A bottle in the wilderness
Heita carefully maneuvered his head in order to look through the bush without his head popping up. The leader of the group, in green military wear and an AK-47 strapped to his chest, was investigating the bottle of water Heita has forgotten. Two men joined him, and a third behind them. It was his father! He was in handcuffs and even with his vision obstructed by the thick branches of the bush, Heita could tell he had taken punches to the face.
The leader took further steps in their direction and the rest followed.
Taimi noticed and winced. She was on the verge of tears, a spasm of fear flashed across her face. Heita had to cover her mouth with his hand to keep her from making noise that would give them away. They were still moving towards them, but just a mere meter from them, they stopped.
The leader looked a scary man. Big, sunken blue eyes searched like a hawk inside sockets that seemed a tad too big. “They can’t be far. We’ll find them soon enough.”
“But we don’t have jurisdiction here. If we go too far in the country and get caught, it’s going to create problems we don’t need,” his lieutenant said to him.
“We won’t need to get far. They’re somewhere not far,” said the leader. The three men’s eyes searched the landscape, hoping to catch sight of the children; a blur in the distance. But a pair of eyes lingered down and spotted them.
Heita gulped, as he exchanged a long stare with his father. Mr Akuta looked away then sighed. “I will take you to them,” he said quietly.
“Will you?” the leader asked. “And what would make you do that?”
“I want to live,” said Mr. Akuta. “I know things will go easier for me if you are happy. I will give you the children if you take us back to Namibia.”
The leader studied him for a while, and deciding to trust him, gave Mr Akuta a wry smile and said, “if you lie to me, you will die today, you hear?”
“This way,” Mr. Akuta nodded his head in the opposite direction of where the children were crouched. The officers pushed him back towards the car. The leader remained. He took another glance at the around the area, then threw the bottle over the thickets and followed his officers back to the car. Heita waited again. Until the sound of the car was complete beyond his hearing range, and when he was sure of that, he waited a few minutes more. Sure they were alone, he shot up, grabbed his sister and began to run towards the west, the opposite of where his father led the soldiers.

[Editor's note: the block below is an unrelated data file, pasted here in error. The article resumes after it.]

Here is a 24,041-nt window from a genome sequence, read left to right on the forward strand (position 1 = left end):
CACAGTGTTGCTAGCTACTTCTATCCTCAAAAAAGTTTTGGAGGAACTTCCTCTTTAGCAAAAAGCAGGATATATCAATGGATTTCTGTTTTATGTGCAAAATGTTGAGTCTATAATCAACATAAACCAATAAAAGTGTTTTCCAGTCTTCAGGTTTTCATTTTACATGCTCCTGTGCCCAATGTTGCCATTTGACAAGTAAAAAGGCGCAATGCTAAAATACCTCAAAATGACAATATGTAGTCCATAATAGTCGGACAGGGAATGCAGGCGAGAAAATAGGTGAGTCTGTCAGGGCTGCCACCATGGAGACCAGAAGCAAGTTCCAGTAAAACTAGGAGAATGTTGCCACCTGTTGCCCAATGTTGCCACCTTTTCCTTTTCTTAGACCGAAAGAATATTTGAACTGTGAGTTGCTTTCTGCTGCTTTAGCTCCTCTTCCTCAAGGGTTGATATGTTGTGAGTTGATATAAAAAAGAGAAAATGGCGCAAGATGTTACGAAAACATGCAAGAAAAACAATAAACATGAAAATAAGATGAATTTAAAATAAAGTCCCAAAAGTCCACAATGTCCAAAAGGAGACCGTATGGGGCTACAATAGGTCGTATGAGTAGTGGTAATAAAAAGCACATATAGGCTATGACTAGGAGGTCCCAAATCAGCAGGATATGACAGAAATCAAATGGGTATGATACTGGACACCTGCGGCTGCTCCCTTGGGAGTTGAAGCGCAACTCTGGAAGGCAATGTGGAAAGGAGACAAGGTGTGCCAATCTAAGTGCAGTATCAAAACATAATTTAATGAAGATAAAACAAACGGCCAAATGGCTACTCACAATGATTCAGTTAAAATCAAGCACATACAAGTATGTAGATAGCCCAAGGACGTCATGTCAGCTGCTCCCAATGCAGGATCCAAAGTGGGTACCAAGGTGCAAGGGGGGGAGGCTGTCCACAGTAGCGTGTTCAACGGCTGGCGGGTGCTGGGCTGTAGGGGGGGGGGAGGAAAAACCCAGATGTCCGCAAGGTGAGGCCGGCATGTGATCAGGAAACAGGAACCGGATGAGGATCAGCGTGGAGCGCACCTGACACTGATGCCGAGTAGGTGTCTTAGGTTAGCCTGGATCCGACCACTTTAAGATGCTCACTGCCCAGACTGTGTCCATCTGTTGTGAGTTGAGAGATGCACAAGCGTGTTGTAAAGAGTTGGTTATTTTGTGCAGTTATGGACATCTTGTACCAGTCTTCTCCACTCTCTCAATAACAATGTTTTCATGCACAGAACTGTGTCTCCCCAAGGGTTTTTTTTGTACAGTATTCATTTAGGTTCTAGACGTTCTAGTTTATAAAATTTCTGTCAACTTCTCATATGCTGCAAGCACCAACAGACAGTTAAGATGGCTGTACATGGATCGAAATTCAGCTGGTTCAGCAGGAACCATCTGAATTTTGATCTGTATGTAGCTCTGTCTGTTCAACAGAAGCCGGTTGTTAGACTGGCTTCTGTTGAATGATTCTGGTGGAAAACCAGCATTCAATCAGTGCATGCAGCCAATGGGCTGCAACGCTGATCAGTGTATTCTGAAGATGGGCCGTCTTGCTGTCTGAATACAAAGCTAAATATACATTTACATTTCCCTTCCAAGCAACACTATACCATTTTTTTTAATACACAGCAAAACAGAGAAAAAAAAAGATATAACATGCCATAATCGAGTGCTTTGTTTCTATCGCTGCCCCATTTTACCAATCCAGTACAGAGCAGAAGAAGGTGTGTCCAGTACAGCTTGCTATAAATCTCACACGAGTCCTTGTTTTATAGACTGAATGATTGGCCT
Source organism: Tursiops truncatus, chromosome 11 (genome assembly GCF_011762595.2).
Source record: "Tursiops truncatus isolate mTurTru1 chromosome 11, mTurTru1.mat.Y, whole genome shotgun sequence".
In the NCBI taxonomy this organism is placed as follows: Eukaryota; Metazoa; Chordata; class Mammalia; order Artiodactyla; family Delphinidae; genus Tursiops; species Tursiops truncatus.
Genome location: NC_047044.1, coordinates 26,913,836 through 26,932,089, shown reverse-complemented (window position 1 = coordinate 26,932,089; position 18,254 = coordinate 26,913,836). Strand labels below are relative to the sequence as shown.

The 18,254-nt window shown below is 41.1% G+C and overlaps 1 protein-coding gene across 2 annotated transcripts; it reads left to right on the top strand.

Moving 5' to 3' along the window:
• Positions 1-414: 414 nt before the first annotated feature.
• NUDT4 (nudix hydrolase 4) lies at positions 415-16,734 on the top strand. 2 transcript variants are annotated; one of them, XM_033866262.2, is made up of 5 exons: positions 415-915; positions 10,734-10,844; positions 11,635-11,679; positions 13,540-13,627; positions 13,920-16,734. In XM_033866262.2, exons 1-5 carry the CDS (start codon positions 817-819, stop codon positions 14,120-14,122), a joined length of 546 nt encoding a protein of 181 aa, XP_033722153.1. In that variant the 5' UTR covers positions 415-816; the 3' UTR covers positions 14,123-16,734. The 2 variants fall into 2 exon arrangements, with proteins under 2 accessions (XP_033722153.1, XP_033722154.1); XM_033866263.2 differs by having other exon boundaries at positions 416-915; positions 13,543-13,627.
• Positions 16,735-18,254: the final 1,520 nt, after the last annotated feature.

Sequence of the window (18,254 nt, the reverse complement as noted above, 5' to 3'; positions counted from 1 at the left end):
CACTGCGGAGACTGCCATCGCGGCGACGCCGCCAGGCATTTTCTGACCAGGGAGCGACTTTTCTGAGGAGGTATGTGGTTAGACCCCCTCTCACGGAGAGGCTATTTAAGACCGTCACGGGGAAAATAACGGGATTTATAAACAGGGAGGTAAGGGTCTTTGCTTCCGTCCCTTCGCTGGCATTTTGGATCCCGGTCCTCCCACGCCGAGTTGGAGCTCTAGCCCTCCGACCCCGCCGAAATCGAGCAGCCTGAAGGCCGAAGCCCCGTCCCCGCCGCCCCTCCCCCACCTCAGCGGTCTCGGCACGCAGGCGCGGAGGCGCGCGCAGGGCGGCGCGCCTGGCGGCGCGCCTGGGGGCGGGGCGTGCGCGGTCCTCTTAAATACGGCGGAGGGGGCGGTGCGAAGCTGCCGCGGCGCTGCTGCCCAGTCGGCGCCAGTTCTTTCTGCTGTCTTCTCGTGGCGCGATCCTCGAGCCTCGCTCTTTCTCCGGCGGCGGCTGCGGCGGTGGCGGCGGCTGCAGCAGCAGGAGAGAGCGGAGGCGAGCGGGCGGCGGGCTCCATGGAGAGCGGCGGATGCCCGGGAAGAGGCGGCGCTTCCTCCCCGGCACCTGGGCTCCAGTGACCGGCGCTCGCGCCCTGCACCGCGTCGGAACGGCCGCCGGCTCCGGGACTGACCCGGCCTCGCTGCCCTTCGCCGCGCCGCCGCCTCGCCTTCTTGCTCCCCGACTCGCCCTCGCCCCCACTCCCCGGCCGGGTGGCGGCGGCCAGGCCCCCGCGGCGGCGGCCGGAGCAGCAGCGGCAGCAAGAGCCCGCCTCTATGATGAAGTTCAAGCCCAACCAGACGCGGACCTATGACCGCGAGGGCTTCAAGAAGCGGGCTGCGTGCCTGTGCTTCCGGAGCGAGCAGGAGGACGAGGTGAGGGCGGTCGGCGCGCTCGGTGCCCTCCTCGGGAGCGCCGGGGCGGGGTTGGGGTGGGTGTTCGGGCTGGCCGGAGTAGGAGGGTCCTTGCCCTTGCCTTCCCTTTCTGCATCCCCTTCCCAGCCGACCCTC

Taimi freed herself of his grasp. She picked up the bottle then started to run again. He smiled and followed her. They were not running for four minutes when—BANG! Heita stopped dead in his tracks. He knew exactly what that sound meant. Knew exactly who was on the receiving end of that gun shot, and even more that he could not afford to stand here, mourning his father.
Taimi knew as well. He could tell it in her eyes. But she did not cry. In fact, she began to run again before he did. He followed her, grabbed her hand and ran for their lives towards the orange, setting sun.
Crickets chirped, wolves howled in the night, and Heita finally came to a stop. Night had swallowed the day, but the pain of yesterday remained a lingering memory. His father was gone. What would he do? How would he survive? Their mother had already died in a bomb blast back at home. A wolf’s howl seemed to be even closer than the previous ones and he knew, once again, mourning would have to wait. He picked Taimi up and stood. He looked, and finally decided on a direction that seemed the least ominous.
Hours later, they were walking on a gravel path with the stars as their ceiling when they came upon firelight. It was toddling than walking, but they pressed on. There were huts and tents all around, and it only registered now that they had probably stepped into the camp they were looking for. Women with blankets rushed to their aid, and finally everything that happened that day weighed upon Heita. His father was gone. He was an orphan. But as a warm blanket wrapped around his sister as she clung onto the empty bottle—the last memory of their father they now had, he thought, perhaps not all hope was lost.